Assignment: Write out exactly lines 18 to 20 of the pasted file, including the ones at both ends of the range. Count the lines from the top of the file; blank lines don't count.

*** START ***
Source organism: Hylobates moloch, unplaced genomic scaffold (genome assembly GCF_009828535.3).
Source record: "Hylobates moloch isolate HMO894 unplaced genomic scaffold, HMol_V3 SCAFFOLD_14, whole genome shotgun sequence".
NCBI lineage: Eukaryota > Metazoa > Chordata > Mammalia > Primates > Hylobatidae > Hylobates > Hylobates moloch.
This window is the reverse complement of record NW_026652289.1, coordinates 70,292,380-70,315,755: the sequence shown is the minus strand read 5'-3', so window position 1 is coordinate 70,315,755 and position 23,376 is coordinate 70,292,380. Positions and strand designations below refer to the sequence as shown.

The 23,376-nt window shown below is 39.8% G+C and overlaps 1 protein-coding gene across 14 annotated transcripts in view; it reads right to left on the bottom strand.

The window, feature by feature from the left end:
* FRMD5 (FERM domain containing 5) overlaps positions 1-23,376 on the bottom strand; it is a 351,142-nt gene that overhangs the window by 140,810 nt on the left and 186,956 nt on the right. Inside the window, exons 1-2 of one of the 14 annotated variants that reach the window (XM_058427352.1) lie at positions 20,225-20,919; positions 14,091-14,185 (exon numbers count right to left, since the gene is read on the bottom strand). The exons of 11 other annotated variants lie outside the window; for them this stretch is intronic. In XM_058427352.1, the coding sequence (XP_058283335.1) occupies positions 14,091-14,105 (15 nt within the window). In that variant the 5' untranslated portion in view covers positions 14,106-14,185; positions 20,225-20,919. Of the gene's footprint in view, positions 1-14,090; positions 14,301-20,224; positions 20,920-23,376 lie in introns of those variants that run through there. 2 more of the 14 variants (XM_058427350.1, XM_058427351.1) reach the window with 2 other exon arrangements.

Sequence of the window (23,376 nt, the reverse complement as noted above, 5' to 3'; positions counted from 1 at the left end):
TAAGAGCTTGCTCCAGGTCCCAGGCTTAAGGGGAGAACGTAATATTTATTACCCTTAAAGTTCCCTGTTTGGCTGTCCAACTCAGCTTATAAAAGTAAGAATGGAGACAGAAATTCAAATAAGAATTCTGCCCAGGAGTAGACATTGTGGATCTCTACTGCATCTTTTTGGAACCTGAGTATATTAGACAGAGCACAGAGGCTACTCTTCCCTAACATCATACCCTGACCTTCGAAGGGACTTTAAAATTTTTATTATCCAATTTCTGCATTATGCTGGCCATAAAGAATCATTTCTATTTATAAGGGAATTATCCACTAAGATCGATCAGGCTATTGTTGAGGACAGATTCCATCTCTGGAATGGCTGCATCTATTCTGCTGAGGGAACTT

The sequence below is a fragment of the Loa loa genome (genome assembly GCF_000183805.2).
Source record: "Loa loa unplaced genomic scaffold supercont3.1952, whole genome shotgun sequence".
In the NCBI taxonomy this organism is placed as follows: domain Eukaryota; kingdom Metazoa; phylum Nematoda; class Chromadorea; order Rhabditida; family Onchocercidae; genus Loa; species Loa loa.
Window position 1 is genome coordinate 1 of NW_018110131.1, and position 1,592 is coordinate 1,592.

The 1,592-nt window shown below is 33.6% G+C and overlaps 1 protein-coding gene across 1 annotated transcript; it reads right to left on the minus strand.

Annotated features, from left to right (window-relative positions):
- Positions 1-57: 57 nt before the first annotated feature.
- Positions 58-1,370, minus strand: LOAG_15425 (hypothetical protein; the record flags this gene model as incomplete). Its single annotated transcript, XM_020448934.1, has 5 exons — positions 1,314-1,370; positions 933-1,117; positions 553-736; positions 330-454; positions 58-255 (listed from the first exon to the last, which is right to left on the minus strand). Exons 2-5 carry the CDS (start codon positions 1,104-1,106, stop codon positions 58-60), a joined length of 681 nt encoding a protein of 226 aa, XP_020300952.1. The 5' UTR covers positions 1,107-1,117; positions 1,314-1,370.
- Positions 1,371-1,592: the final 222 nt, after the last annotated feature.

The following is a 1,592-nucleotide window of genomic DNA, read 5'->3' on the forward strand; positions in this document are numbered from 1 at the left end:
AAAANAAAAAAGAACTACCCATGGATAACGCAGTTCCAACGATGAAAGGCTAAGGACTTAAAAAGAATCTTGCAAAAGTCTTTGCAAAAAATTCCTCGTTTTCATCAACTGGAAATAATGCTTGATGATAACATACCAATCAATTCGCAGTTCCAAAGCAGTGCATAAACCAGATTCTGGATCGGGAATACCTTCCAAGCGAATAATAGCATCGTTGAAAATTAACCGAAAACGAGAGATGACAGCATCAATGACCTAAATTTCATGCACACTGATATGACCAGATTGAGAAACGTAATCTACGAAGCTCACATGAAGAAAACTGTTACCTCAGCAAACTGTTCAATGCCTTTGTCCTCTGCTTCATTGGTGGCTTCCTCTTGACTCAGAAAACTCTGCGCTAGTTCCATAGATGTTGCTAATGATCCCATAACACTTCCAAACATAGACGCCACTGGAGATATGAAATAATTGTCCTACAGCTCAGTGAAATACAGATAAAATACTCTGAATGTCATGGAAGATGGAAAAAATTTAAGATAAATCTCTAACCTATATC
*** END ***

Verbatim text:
- Positions 1,371-1,592: the final 222 nt, after the last annotated feature.

The following is a 1,592-nucleotide window of genomic DNA, read 5'->3' on the forward strand; positions in this document are numbered from 1 at the left end:
AAAANAAAAAAGAACTACCCATGGATAACGCAGTTCCAACGATGAAAGGCTAAGGACTTAAAAAGAATCTTGCAAAAGTCTTTGCAAAAAATTCCTCGTTTTCATCAACTGGAAATAATGCTTGATGATAACATACCAATCAATTCGCAGTTCCAAAGCAGTGCATAAACCAGATTCTGGATCGGGAATACCTTCCAAGCGAATAATAGCATCGTTGAAAATTAACCGAAAACGAGAGATGACAGCATCAATGACCTAAATTTCATGCACACTGATATGACCAGATTGAGAAACGTAATCTACGAAGCTCACATGAAGAAAACTGTTACCTCAGCAAACTGTTCAATGCCTTTGTCCTCTGCTTCATTGGTGGCTTCCTCTTGACTCAGAAAACTCTGCGCTAGTTCCATAGATGTTGCTAATGATCCCATAACACTTCCAAACATAGACGCCACTGGAGATATGAAATAATTGTCCTACAGCTCAGTGAAATACAGATAAAATACTCTGAATGTCATGGAAGATGGAAAAAATTTAAGATAAATCTCTAACCTATATC